Back in the first century a poet named Juvenal surmised that his fellow citizens of Rome would put up with just about anything from their government, as long as they had enough food and entertainment. "Give them bread and circuses, and they'll never revolt" he wrote sarcastically.
In the 1920's Fascist Prime Minister Benito Musolini said much the same thing of his fellow citizens in Italy. The people that he governed would tolerate just about anything he wanted to do, Musoli suggested, "as long as the trains run on time."
Today Americans seem as tolerant of bad abusive government as the ancient Romans and the 20th century Italians were back in the day. But statist politicans in America may just find that they've "jumped the shark," so to speak, if they continue to selfishly manipulate the "the sharing economy."
Despite the socialistic sounding name, the essence of "the sharing economy" is actually very positive. The term is used to describe individuals and organizations providing, on a very basic and freelance basis, products and services to people who want to pay for them, and the seller and buyer are usually brought together through a website or online community.
Take for example Uber.Com, a San Francisco-based venture that matches people who need a ride from one end of a city to another with people who have cars and are willing to travel. Visit the company's website, download the app, and search for people who are ready right now to shuttle you about. If you want to be a provider, Uber.Com has a screening process whereby you can register to deliver transportation services.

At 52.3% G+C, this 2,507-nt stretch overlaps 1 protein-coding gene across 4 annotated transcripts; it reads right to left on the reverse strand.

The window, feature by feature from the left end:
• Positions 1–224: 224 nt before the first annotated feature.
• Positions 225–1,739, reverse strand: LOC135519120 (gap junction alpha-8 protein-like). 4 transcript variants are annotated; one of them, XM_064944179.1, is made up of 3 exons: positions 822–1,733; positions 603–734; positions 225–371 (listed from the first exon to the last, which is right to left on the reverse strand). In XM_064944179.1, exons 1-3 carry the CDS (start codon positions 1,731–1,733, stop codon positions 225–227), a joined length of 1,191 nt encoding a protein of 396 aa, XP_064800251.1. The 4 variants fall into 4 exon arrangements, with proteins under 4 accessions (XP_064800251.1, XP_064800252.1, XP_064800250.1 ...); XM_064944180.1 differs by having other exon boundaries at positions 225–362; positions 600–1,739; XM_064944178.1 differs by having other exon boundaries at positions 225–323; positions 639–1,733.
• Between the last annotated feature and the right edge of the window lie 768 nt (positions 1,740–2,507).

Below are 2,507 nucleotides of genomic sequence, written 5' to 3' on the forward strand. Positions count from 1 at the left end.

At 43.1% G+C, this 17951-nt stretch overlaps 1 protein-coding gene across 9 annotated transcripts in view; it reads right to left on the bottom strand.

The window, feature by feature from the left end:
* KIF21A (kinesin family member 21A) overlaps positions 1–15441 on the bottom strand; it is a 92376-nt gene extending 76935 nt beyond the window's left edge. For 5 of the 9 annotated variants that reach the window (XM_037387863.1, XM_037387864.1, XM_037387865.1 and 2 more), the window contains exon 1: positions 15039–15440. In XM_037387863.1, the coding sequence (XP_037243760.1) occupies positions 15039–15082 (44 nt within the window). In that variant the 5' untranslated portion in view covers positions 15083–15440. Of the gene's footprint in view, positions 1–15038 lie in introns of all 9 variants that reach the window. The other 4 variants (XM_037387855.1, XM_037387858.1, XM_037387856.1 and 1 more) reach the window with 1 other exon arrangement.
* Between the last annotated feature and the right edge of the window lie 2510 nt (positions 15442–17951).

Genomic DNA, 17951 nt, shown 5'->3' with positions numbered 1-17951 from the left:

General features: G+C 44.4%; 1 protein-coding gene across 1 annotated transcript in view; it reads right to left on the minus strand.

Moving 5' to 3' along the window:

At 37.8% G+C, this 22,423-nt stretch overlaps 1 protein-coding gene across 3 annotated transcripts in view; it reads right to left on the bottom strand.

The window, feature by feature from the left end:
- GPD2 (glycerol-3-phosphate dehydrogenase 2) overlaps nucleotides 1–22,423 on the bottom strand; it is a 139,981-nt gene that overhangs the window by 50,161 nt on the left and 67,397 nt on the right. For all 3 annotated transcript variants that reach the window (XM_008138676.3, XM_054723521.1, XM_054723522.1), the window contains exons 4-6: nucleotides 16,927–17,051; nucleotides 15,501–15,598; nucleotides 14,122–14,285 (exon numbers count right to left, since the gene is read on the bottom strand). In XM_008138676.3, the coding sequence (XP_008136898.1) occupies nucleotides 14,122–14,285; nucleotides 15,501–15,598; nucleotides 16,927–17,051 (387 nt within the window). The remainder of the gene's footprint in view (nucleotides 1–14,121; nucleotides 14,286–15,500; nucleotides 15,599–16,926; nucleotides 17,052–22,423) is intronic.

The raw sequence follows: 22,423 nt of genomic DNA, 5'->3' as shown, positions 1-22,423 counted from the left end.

This very basic " seller-hooks-up-with-buyer" type of transaction is happening at an increasing rate in cities all across the country, all on a freelance non-professional basis and mostly all via online connections. Need someone in your area to run errands or perform household chores? TaskRabbit.Com might help you find a provider who's ready right now. Got an extra room to rent for people visiting your town? AirBnB.Com connects travelers with in-home accomodations.
With people freely choosing to sell their services - and others freely choosing to buy them - it may seem confusing why anbody would object to this type of productivity. But established business owners - small business owners and large corporations alike - don't like the competition, labor unions hate it because the service providers aren't "organized," and politicans think they're "losing tax revenue" that otherwise rightfully belongs to them.
Austin Hill is an Author, Consultant, and Host of "Austin Hill's Big World of Small Business," a syndicated talk show about small business ownership and entrepreneurship. He is Co-Author of the new release "The Virtues Of Capitalism: A Moral Case For Free Markets." , Author of "White House Confidential: The Little Book Of Weird Presidential History," and a frequent guest host for Washington, DC's 105.9 WMAL Talk Radio.